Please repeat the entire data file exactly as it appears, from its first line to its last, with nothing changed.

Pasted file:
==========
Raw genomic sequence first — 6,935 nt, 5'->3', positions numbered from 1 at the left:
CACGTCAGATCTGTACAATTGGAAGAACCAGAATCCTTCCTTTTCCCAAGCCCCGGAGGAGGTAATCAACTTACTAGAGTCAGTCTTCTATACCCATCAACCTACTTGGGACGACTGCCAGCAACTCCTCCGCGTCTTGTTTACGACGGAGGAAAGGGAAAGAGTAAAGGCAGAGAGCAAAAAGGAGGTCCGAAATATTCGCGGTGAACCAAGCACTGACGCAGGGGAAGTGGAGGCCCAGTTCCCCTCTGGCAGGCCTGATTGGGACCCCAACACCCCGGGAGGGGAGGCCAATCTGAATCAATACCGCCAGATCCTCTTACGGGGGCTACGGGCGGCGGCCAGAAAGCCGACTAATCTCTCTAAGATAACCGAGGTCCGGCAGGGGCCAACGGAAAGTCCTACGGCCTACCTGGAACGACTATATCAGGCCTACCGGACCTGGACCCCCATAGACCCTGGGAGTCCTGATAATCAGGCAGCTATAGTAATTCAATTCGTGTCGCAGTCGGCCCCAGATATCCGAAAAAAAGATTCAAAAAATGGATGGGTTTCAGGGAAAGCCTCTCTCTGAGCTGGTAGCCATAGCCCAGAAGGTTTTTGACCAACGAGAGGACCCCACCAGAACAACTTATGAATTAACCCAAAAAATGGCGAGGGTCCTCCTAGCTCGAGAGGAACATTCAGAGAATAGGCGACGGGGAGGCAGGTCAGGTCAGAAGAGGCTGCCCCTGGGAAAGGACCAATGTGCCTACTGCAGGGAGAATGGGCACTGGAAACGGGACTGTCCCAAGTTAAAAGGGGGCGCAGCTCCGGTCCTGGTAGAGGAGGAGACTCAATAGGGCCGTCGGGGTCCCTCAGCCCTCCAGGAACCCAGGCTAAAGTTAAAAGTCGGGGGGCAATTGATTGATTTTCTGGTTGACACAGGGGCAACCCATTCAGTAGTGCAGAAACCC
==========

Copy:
Raw genomic sequence first — 6,935 nt, 5'->3', positions numbered from 1 at the left:
CACGTCAGATCTGTACAATTGGAAGAACCAGAATCCTTCCTTTTCCCAAGCCCCGGAGGAGGTAATCAACTTACTAGAGTCAGTCTTCTATACCCATCAACCTACTTGGGACGACTGCCAGCAACTCCTCCGCGTCTTGTTTACGACGGAGGAAAGGGAAAGAGTAAAGGCAGAGAGCAAAAAGGAGGTCCGAAATATTCGCGGTGAACCAAGCACTGACGCAGGGGAAGTGGAGGCCCAGTTCCCCTCTGGCAGGCCTGATTGGGACCCCAACACCCCGGGAGGGGAGGCCAATCTGAATCAATACCGCCAGATCCTCTTACGGGGGCTACGGGCGGCGGCCAGAAAGCCGACTAATCTCTCTAAGATAACCGAGGTCCGGCAGGGGCCAACGGAAAGTCCTACGGCCTACCTGGAACGACTATATCAGGCCTACCGGACCTGGACCCCCATAGACCCTGGGAGTCCTGATAATCAGGCAGCTATAGTAATTCAATTCGTGTCGCAGTCGGCCCCAGATATCCGAAAAAAAGATTCAAAAAATGGATGGGTTTCAGGGAAAGCCTCTCTCTGAGCTGGTAGCCATAGCCCAGAAGGTTTTTGACCAACGAGAGGACCCCACCAGAACAACTTATGAATTAACCCAAAAAATGGCGAGGGTCCTCCTAGCTCGAGAGGAACATTCAGAGAATAGGCGACGGGGAGGCAGGTCAGGTCAGAAGAGGCTGCCCCTGGGAAAGGACCAATGTGCCTACTGCAGGGAGAATGGGCACTGGAAACGGGACTGTCCCAAGTTAAAAGGGGGCGCAGCTCCGGTCCTGGTAGAGGAGGAGACTCAATAGGGCCGTCGGGGTCCCTCAGCCCTCCAGGAACCCAGGCTAAAGTTAAAAGTCGGGGGGCAATTGATTGATTTTCTGGTTGACACAGGGGCAACCCATTCAGTAGTGCAGAAACCC